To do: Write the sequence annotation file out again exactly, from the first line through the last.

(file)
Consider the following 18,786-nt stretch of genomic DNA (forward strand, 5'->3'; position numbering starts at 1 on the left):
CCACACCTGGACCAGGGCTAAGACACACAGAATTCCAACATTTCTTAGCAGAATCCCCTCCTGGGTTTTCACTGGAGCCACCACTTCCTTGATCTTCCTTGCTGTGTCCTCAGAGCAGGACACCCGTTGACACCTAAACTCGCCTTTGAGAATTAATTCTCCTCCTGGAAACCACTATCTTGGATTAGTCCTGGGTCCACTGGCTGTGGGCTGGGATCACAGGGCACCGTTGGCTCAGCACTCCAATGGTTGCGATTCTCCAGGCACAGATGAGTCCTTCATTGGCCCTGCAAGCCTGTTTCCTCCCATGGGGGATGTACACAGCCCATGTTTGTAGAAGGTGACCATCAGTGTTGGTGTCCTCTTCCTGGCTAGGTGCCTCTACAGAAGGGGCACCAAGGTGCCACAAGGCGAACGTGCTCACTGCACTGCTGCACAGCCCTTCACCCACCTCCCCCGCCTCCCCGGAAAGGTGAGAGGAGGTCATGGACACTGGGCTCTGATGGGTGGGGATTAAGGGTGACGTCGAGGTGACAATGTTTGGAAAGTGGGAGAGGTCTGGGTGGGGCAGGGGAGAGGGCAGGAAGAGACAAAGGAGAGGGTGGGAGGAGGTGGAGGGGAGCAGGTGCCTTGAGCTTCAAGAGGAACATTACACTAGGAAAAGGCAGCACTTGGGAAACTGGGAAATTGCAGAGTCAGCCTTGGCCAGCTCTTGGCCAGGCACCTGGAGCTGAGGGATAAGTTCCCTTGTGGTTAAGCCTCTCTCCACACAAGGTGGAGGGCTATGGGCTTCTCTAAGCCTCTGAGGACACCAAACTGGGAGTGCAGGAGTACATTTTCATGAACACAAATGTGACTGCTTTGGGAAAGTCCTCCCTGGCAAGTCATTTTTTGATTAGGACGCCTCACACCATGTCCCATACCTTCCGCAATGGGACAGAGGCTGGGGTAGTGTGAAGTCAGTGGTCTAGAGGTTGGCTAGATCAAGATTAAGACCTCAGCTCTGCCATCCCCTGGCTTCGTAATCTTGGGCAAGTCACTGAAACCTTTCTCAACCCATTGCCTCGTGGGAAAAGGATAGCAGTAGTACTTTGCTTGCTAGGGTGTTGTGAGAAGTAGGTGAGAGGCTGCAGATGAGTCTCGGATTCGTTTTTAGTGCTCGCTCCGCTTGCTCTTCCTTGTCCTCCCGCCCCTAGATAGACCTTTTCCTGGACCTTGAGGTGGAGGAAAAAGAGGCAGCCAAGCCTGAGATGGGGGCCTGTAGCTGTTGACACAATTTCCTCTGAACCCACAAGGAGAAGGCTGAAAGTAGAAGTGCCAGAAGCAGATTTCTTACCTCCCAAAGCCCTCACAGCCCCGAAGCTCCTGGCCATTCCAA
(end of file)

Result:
Consider the following 18,786-nt stretch of genomic DNA (forward strand, 5'->3'; position numbering starts at 1 on the left):
CCACACCTGGACCAGGGCTAAGACACACAGAATTCCAACATTTCTTAGCAGAATCCCCTCCTGGGTTTTCACTGGAGCCACCACTTCCTTGATCTTCCTTGCTGTGTCCTCAGAGCAGGACACCCGTTGACACCTAAACTCGCCTTTGAGAATTAATTCTCCTCCTGGAAACCACTATCTTGGATTAGTCCTGGGTCCACTGGCTGTGGGCTGGGATCACAGGGCACCGTTGGCTCAGCACTCCAATGGTTGCGATTCTCCAGGCACAGATGAGTCCTTCATTGGCCCTGCAAGCCTGTTTCCTCCCATGGGGGATGTACACAGCCCATGTTTGTAGAAGGTGACCATCAGTGTTGGTGTCCTCTTCCTGGCTAGGTGCCTCTACAGAAGGGGCACCAAGGTGCCACAAGGCGAACGTGCTCACTGCACTGCTGCACAGCCCTTCACCCACCTCCCCCGCCTCCCCGGAAAGGTGAGAGGAGGTCATGGACACTGGGCTCTGATGGGTGGGGATTAAGGGTGACGTCGAGGTGACAATGTTTGGAAAGTGGGAGAGGTCTGGGTGGGGCAGGGGAGAGGGCAGGAAGAGACAAAGGAGAGGGTGGGAGGAGGTGGAGGGGAGCAGGTGCCTTGAGCTTCAAGAGGAACATTACACTAGGAAAAGGCAGCACTTGGGAAACTGGGAAATTGCAGAGTCAGCCTTGGCCAGCTCTTGGCCAGGCACCTGGAGCTGAGGGATAAGTTCCCTTGTGGTTAAGCCTCTCTCCACACAAGGTGGAGGGCTATGGGCTTCTCTAAGCCTCTGAGGACACCAAACTGGGAGTGCAGGAGTACATTTTCATGAACACAAATGTGACTGCTTTGGGAAAGTCCTCCCTGGCAAGTCATTTTTTGATTAGGACGCCTCACACCATGTCCCATACCTTCCGCAATGGGACAGAGGCTGGGGTAGTGTGAAGTCAGTGGTCTAGAGGTTGGCTAGATCAAGATTAAGACCTCAGCTCTGCCATCCCCTGGCTTCGTAATCTTGGGCAAGTCACTGAAACCTTTCTCAACCCATTGCCTCGTGGGAAAAGGATAGCAGTAGTACTTTGCTTGCTAGGGTGTTGTGAGAAGTAGGTGAGAGGCTGCAGATGAGTCTCGGATTCGTTTTTAGTGCTCGCTCCGCTTGCTCTTCCTTGTCCTCCCGCCCCTAGATAGACCTTTTCCTGGACCTTGAGGTGGAGGAAAAAGAGGCAGCCAAGCCTGAGATGGGGGCCTGTAGCTGTTGACACAATTTCCTCTGAACCCACAAGGAGAAGGCTGAAAGTAGAAGTGCCAGAAGCAGATTTCTTACCTCCCAAAGCCCTCACAGCCCCGAAGCTCCTGGCCATTCCAA